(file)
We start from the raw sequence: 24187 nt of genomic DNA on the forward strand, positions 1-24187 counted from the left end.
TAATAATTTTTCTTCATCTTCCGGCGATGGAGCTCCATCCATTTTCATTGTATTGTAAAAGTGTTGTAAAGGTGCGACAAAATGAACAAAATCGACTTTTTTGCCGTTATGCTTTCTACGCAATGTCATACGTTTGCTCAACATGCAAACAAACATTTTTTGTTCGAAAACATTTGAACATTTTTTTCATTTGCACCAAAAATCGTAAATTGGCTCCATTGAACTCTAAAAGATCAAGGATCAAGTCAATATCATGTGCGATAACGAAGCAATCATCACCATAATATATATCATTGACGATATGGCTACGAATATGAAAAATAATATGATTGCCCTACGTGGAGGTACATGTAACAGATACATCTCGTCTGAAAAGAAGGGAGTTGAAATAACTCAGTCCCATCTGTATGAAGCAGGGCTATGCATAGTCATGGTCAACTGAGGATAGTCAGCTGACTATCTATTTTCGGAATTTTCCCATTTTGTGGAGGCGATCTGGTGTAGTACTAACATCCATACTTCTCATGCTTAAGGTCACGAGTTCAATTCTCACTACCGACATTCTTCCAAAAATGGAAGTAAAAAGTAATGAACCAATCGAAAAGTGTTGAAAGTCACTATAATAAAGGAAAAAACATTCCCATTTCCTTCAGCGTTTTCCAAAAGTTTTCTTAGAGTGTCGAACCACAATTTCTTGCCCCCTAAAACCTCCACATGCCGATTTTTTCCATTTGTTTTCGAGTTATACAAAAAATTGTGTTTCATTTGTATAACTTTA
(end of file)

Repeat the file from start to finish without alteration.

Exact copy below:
We start from the raw sequence: 24187 nt of genomic DNA on the forward strand, positions 1-24187 counted from the left end.
TAATAATTTTTCTTCATCTTCCGGCGATGGAGCTCCATCCATTTTCATTGTATTGTAAAAGTGTTGTAAAGGTGCGACAAAATGAACAAAATCGACTTTTTTGCCGTTATGCTTTCTACGCAATGTCATACGTTTGCTCAACATGCAAACAAACATTTTTTGTTCGAAAACATTTGAACATTTTTTTCATTTGCACCAAAAATCGTAAATTGGCTCCATTGAACTCTAAAAGATCAAGGATCAAGTCAATATCATGTGCGATAACGAAGCAATCATCACCATAATATATATCATTGACGATATGGCTACGAATATGAAAAATAATATGATTGCCCTACGTGGAGGTACATGTAACAGATACATCTCGTCTGAAAAGAAGGGAGTTGAAATAACTCAGTCCCATCTGTATGAAGCAGGGCTATGCATAGTCATGGTCAACTGAGGATAGTCAGCTGACTATCTATTTTCGGAATTTTCCCATTTTGTGGAGGCGATCTGGTGTAGTACTAACATCCATACTTCTCATGCTTAAGGTCACGAGTTCAATTCTCACTACCGACATTCTTCCAAAAATGGAAGTAAAAAGTAATGAACCAATCGAAAAGTGTTGAAAGTCACTATAATAAAGGAAAAAACATTCCCATTTCCTTCAGCGTTTTCCAAAAGTTTTCTTAGAGTGTCGAACCACAATTTCTTGCCCCCTAAAACCTCCACATGCCGATTTTTTCCATTTGTTTTCGAGTTATACAAAAAATTGTGTTTCATTTGTATAACTTTA